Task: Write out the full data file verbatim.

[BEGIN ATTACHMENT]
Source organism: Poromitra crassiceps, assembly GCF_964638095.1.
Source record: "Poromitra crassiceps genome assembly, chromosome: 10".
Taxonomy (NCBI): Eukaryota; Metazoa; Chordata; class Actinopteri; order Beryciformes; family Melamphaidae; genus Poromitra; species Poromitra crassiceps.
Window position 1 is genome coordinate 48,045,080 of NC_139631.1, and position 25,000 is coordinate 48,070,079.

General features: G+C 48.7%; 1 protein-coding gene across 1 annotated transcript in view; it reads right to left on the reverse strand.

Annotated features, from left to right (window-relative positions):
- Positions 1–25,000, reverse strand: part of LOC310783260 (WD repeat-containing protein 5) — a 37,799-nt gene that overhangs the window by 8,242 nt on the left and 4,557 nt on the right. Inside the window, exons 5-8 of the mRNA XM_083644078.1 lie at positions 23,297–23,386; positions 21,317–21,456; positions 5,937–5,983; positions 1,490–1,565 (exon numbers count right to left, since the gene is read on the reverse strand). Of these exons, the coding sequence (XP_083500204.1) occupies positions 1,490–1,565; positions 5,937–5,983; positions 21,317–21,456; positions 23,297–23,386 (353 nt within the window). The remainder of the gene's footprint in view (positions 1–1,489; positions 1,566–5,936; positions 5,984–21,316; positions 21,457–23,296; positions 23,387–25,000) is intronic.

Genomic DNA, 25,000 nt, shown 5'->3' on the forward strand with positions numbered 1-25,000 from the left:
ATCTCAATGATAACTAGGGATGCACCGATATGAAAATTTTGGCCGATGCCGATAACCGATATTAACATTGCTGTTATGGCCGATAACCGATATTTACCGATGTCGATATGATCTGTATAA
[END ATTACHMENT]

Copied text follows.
Source organism: Poromitra crassiceps, assembly GCF_964638095.1.
Source record: "Poromitra crassiceps genome assembly, chromosome: 10".
Taxonomy (NCBI): Eukaryota; Metazoa; Chordata; class Actinopteri; order Beryciformes; family Melamphaidae; genus Poromitra; species Poromitra crassiceps.
Window position 1 is genome coordinate 48,045,080 of NC_139631.1, and position 25,000 is coordinate 48,070,079.

General features: G+C 48.7%; 1 protein-coding gene across 1 annotated transcript in view; it reads right to left on the reverse strand.

Annotated features, from left to right (window-relative positions):
- Positions 1–25,000, reverse strand: part of LOC310783260 (WD repeat-containing protein 5) — a 37,799-nt gene that overhangs the window by 8,242 nt on the left and 4,557 nt on the right. Inside the window, exons 5-8 of the mRNA XM_083644078.1 lie at positions 23,297–23,386; positions 21,317–21,456; positions 5,937–5,983; positions 1,490–1,565 (exon numbers count right to left, since the gene is read on the reverse strand). Of these exons, the coding sequence (XP_083500204.1) occupies positions 1,490–1,565; positions 5,937–5,983; positions 21,317–21,456; positions 23,297–23,386 (353 nt within the window). The remainder of the gene's footprint in view (positions 1–1,489; positions 1,566–5,936; positions 5,984–21,316; positions 21,457–23,296; positions 23,387–25,000) is intronic.

Genomic DNA, 25,000 nt, shown 5'->3' on the forward strand with positions numbered 1-25,000 from the left:
ATCTCAATGATAACTAGGGATGCACCGATATGAAAATTTTGGCCGATGCCGATAACCGATATTAACATTGCTGTTATGGCCGATAACCGATATTTACCGATGTCGATATGATCTGTATAA